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Kerala: This School Had Granting ‘Period Leave’ 105 Years Ago

The Logical Indian Crew

August 23rd, 2017

SHARES

Courtesy: The Times Of India, NDTV | Image Credit: Govt. Girls School Tripunithura, Wikipedia

Menstrual leaves have become an ongoing topic of discourse now. At a time when a debate rages on about the need to provide menstrual leave, records show that a government school in Kerala has been permitting the female students leaves since the year 1912.

According to a report by The Times Of India, the Government Girls School in Tripunithura, located in the erstwhile princely state of Cochin (present Ernakulam district), had allowed students to take ‘period leave’ during the time of their annual examination and permitted them to write it later.

Government Girls H.S.S Tripunithura

According to the book “Kerala In The 19th Century”, written by historian P Bhaskaranunni, who was also the head teacher of the school had approached the higher-ups and requested granting of leave to girl students and teachers.

The book also stated that 300 days of attendance was compulsory for the students to take part in the annual examinations, as per the then education laws.

“Tests were conducted regularly, and it was necessary for students to appear for the tests. But, it had become an issue in Tripunithura girls school where students and women teachers would not come during the time of menstruation,” the book said. The book is considered an authentic study on various characteristics of the state during the 19th and early 20th century.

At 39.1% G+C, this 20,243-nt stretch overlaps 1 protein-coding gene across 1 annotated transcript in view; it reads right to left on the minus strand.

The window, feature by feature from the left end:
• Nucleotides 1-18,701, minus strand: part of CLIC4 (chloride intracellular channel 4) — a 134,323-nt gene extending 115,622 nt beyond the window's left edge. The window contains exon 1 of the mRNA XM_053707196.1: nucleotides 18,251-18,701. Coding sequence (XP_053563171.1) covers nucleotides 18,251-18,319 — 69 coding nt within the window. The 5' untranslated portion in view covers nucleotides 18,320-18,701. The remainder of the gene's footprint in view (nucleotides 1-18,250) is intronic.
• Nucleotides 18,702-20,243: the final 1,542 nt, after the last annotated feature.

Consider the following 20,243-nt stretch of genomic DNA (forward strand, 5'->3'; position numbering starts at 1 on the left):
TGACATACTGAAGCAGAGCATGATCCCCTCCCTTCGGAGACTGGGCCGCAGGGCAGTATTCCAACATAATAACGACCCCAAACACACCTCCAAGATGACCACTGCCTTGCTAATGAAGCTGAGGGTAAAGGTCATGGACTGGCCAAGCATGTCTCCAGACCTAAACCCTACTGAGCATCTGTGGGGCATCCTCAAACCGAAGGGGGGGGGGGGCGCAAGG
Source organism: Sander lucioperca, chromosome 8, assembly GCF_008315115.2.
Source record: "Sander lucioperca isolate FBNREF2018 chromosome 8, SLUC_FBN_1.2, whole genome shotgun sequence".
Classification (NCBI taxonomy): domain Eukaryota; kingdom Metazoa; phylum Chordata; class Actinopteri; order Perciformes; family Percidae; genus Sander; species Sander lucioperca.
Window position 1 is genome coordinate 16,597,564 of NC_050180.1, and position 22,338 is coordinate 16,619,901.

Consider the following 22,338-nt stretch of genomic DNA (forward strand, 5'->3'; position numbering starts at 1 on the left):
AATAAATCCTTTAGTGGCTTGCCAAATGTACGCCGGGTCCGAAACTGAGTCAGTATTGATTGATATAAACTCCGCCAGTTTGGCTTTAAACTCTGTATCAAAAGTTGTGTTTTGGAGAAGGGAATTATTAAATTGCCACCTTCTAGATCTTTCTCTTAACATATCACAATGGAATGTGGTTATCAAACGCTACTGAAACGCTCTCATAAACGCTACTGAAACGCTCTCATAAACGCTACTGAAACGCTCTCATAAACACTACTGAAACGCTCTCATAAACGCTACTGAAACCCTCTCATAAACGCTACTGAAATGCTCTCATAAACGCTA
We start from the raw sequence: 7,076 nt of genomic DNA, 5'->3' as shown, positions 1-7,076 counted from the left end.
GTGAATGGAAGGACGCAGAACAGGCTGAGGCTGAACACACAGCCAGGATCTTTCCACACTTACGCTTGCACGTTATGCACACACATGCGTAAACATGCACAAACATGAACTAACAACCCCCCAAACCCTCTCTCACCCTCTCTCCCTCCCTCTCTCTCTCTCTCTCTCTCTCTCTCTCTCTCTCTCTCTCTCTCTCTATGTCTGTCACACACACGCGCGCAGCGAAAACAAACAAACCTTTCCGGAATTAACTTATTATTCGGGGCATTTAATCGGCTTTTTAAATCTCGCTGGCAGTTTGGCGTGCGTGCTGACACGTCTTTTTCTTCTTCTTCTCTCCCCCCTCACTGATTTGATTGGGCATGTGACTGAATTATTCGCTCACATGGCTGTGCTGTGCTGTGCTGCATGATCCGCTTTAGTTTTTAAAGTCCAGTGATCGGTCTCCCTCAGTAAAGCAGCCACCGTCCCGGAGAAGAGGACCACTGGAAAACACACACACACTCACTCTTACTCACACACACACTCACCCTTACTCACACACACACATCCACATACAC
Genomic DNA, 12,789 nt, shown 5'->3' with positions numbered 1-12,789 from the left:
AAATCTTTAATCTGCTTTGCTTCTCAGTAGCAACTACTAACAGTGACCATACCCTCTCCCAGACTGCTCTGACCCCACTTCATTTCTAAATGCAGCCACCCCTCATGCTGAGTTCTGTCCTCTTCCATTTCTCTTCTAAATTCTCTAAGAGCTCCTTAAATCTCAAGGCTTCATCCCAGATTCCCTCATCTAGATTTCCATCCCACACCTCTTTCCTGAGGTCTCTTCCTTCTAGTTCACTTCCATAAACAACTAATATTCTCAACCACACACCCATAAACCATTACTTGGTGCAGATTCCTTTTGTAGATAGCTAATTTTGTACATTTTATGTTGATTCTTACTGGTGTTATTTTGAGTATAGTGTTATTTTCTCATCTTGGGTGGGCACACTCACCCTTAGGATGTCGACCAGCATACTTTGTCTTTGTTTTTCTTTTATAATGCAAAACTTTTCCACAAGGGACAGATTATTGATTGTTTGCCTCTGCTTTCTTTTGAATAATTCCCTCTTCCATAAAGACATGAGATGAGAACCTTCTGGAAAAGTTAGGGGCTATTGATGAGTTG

On 19 January 1912, V P Vishwanatha Iyer, the school headmaster had approached the school inspector in Thrissur and put forth a proposition before him, in the view of the frequent absence of women teachers and students.

The authorities took a favourable decision, and a new policy was introduced by the Director of Education on 24 January 1912. The policy stated that the students who were not able to write their annual exams owing to menstruation should be allowed to write it on another occasion.

It is interesting to note that the headteacher, who belonged to an upper-class community, had approached the authorities to grant period leave to his students at a time when the subject was a taboo.

Over a century later, this new finding helps the period leave case extensively since Congress legislator K S Sabarinathan has been urging the state Assembly to consider granting menstrual leave to its employees.

Sabarinathan observed that the state government should consider the matter positively as several countries were already allowing menstrual leave to women employees.

Chief Minister of Kerala, Pinarayi Vijayan had assured that the government would formulate a common stand on granting menstrual leave to female employees. He said, “Women suffer from various physical difficulties during the time of menstruation. Now, debates on period leave are coming up. Serious debates should happen on the matter considering menstruation as a biological process.”

As quoted by NDTV, It caused a serious debate in the whole country recently when two Mumbai-based companies and a Malayalam television channel introduced leaves on the first day of the period to its employees.

CPI(M) leader Brinda Karat had recently pitched for legal backing to menstrual leave for women employees and had opined that an employer was legally bound to make such a concession for women employees.

The topic of periods is still taboo even in the present era of modern technology. The Logical Indian urges people take a cue and try to understand the circumstance here instead of shooting down the idea in every respect. 

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